It has often seemed unfair to me that nature dictated that hormones rage in the teen years when teens are not yet ready for adult responsibilities. But it is a fact of life that sexual urges start well before our teens are emotionally ready for sexual activity. And talking to teens about sex can be a tough assignment for a father.
What Teens Need to Know About Sex and Responsibility. Whether or not a father feels that abstinence is best for teens (as opposed to protected sex), there are some important health messages that need to be communicated to our teens.
- Abstinence is the only sure way to prevent pregnancy and avoid getting a sexually transmitted disease. No safe sex practice is unconditionally guaranteed to protect from unwanted pregnancy or STD's. Some contraceptive measures can significantly reduce the risk, but none can prevent these consequences.
- Abstinence means not having vaginal, oral or anal sex. Our teens are aware of various forms of sexual activity, and they need to know that participating in any of these forms of sexual activity puts them at risk. There is a risk of getting an STD by having vaginal, oral or anal sex.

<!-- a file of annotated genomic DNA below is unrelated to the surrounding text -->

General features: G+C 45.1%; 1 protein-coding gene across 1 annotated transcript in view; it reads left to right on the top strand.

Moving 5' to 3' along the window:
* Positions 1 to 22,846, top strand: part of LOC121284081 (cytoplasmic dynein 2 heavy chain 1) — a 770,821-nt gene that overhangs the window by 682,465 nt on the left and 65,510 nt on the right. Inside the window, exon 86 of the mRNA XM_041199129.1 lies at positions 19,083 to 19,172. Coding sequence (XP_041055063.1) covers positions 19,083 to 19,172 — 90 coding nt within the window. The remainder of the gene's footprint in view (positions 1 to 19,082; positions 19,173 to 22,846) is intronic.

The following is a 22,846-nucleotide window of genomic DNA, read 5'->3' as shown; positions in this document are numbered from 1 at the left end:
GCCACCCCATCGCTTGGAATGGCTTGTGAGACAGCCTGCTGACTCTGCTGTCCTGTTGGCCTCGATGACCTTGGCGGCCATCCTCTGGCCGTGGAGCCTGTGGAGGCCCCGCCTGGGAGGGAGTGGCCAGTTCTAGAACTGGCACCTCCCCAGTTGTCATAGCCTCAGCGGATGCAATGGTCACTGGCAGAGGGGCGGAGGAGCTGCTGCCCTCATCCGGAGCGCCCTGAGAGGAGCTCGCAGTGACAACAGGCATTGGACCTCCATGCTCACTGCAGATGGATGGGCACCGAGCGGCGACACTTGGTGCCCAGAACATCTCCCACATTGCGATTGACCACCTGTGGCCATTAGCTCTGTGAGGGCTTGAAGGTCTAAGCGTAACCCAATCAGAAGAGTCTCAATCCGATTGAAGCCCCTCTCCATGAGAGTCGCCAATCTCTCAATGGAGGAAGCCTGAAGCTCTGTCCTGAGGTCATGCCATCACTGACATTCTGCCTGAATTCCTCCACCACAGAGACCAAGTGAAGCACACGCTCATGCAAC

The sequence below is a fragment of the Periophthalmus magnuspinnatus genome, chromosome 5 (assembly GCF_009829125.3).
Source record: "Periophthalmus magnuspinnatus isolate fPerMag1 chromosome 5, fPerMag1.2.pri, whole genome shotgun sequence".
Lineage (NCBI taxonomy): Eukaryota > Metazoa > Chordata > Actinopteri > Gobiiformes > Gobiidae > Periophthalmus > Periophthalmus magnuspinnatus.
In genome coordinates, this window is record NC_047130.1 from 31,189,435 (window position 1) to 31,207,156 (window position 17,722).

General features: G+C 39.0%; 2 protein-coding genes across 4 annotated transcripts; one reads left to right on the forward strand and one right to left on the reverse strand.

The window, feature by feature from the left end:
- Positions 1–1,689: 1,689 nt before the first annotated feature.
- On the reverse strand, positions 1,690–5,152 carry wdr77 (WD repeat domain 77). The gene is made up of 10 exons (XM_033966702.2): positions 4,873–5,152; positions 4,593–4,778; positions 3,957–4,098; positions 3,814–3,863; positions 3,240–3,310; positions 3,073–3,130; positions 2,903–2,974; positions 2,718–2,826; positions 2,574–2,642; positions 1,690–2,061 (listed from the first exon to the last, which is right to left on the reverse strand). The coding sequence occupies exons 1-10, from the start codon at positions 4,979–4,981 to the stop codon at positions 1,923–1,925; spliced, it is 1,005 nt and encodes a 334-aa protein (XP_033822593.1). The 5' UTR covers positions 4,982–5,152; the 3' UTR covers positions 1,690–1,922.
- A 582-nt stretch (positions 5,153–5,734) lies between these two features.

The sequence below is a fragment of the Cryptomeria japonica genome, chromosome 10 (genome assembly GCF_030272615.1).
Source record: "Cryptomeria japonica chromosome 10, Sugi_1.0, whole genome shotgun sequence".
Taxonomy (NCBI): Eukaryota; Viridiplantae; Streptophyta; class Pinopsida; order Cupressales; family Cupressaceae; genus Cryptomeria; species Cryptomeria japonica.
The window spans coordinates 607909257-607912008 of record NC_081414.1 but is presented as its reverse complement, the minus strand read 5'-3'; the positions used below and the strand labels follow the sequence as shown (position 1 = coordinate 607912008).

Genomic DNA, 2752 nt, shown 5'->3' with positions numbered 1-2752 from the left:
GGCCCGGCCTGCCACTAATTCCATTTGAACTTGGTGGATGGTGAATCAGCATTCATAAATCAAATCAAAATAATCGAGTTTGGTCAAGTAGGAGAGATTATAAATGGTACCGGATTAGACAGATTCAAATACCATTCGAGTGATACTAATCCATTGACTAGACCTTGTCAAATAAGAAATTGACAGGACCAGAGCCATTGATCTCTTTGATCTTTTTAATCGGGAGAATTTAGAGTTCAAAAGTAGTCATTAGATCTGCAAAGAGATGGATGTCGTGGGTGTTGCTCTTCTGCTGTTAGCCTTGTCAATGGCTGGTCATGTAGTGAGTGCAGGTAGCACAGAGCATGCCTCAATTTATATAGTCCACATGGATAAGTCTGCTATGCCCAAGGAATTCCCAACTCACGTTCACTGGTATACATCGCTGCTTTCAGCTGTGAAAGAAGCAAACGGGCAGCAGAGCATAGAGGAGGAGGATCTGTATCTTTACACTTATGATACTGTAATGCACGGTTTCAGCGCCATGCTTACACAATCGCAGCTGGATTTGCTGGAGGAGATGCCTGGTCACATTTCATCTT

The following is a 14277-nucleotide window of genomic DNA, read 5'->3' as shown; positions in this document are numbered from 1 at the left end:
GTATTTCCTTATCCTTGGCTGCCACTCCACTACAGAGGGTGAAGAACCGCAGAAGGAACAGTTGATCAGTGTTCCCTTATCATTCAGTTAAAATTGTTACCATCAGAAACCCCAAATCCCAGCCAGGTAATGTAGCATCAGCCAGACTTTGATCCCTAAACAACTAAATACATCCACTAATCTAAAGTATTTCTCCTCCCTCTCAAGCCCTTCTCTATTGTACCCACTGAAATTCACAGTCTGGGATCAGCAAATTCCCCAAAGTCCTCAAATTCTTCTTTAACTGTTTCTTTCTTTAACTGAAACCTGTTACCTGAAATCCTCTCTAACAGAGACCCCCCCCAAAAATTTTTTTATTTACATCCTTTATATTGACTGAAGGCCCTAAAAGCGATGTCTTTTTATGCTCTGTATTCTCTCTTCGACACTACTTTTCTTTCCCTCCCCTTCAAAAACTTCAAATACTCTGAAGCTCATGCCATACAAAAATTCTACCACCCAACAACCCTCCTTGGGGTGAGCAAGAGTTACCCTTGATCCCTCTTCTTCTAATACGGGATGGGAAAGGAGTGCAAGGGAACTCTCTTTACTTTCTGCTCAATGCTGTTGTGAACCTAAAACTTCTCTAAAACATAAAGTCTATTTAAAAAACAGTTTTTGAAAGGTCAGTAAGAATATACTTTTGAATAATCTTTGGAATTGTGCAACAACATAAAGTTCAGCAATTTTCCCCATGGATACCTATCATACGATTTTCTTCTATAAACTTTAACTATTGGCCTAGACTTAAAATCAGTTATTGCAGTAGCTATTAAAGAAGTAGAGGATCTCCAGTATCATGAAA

- The use of alcohol and drugs gets in the way of good decisions. There is a reason why we discourage alcohol and drug use among teens-it impairs judgment and opens doors to activities that would be closed if a person is unimpaired. Help your teens learn to avoid any substance or activity that puts them at risk.
- Sex has a powerful emotional basis--it is not all about disease and pregnancy. We often discuss the health and pregnancy risks of teen sex, but we need to help them understand that sex is an emotional issue as well. Even if unwanted pregnancy and STD's could be totally eliminated through safe sex practices, the emotions associated with sex are hard for teens to handle. Early sexual activity in an immature and uncommitted relationship can bring with it serious depression, isolation and other consequences.
Discourage Early Frequent Steady Dating. Even though hormones rage, we have to help our teens develop healthy relationships with the opposite sex. Experts in the area of teen pregnancy recommend that we discourage single frequent dating before age 16, and discourage steady dating even at 16. Help your teens focus on group activities and double dating. Consider some family rules like not dating the same person twice in a row until 17 or 18. Statistics are pretty clear--teens who have steady boyfriends or girlfriends at early teen ages have a much higher risk of a teen pregnancy.
Teens and Pornography. With the explosion of internet pornography, even with filtering and social stigma, teens often find themselves exploring pornography. Clearly, this was an issue before the internet, but pornography is much more accessible now than ever before. Let your teens know that pornography is not a healthy way to explore their sexuality-that it tends to take sex out of its proper context as part of a relationship and isolate it as a biological urge. Putting sex in this unhealthy context harms normal healthy relationships with others. Keep the lines of communication open and make sure your teens avoid pornography in any form.